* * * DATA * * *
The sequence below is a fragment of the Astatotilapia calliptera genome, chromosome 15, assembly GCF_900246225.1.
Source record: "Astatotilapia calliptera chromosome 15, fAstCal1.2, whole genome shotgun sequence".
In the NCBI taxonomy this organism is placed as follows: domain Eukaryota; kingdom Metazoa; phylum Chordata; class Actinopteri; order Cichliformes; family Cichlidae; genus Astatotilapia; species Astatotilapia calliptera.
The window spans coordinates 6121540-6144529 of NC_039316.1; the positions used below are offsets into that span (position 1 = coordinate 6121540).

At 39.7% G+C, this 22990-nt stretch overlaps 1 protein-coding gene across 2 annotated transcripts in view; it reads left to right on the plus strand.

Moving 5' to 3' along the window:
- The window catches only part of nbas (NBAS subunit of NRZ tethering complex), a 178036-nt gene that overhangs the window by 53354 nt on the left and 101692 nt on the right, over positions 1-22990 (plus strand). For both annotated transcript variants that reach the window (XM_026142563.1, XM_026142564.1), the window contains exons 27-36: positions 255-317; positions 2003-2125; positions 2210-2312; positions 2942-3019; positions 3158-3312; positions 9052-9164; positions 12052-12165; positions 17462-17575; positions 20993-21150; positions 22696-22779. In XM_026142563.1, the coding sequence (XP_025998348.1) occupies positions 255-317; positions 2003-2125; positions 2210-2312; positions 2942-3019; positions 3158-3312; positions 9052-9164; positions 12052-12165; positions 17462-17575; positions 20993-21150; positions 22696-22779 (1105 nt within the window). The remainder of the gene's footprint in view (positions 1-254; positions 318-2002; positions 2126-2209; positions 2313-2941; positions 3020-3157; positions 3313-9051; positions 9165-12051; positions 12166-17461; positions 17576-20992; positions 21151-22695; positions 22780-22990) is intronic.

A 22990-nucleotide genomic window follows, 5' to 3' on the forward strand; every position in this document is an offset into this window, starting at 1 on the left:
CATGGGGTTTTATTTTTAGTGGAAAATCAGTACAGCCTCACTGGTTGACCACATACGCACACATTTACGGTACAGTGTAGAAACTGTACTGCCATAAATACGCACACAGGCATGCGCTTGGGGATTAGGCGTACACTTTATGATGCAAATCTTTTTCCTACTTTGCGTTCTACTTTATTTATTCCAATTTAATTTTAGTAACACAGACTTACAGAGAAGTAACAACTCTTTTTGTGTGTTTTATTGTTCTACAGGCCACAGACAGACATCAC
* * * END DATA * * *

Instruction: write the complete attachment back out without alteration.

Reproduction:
The sequence below is a fragment of the Astatotilapia calliptera genome, chromosome 15, assembly GCF_900246225.1.
Source record: "Astatotilapia calliptera chromosome 15, fAstCal1.2, whole genome shotgun sequence".
In the NCBI taxonomy this organism is placed as follows: domain Eukaryota; kingdom Metazoa; phylum Chordata; class Actinopteri; order Cichliformes; family Cichlidae; genus Astatotilapia; species Astatotilapia calliptera.
The window spans coordinates 6121540-6144529 of NC_039316.1; the positions used below are offsets into that span (position 1 = coordinate 6121540).

At 39.7% G+C, this 22990-nt stretch overlaps 1 protein-coding gene across 2 annotated transcripts in view; it reads left to right on the plus strand.

Moving 5' to 3' along the window:
- The window catches only part of nbas (NBAS subunit of NRZ tethering complex), a 178036-nt gene that overhangs the window by 53354 nt on the left and 101692 nt on the right, over positions 1-22990 (plus strand). For both annotated transcript variants that reach the window (XM_026142563.1, XM_026142564.1), the window contains exons 27-36: positions 255-317; positions 2003-2125; positions 2210-2312; positions 2942-3019; positions 3158-3312; positions 9052-9164; positions 12052-12165; positions 17462-17575; positions 20993-21150; positions 22696-22779. In XM_026142563.1, the coding sequence (XP_025998348.1) occupies positions 255-317; positions 2003-2125; positions 2210-2312; positions 2942-3019; positions 3158-3312; positions 9052-9164; positions 12052-12165; positions 17462-17575; positions 20993-21150; positions 22696-22779 (1105 nt within the window). The remainder of the gene's footprint in view (positions 1-254; positions 318-2002; positions 2126-2209; positions 2313-2941; positions 3020-3157; positions 3313-9051; positions 9165-12051; positions 12166-17461; positions 17576-20992; positions 21151-22695; positions 22780-22990) is intronic.

A 22990-nucleotide genomic window follows, 5' to 3' on the forward strand; every position in this document is an offset into this window, starting at 1 on the left:
CATGGGGTTTTATTTTTAGTGGAAAATCAGTACAGCCTCACTGGTTGACCACATACGCACACATTTACGGTACAGTGTAGAAACTGTACTGCCATAAATACGCACACAGGCATGCGCTTGGGGATTAGGCGTACACTTTATGATGCAAATCTTTTTCCTACTTTGCGTTCTACTTTATTTATTCCAATTTAATTTTAGTAACACAGACTTACAGAGAAGTAACAACTCTTTTTGTGTGTTTTATTGTTCTACAGGCCACAGACAGACATCAC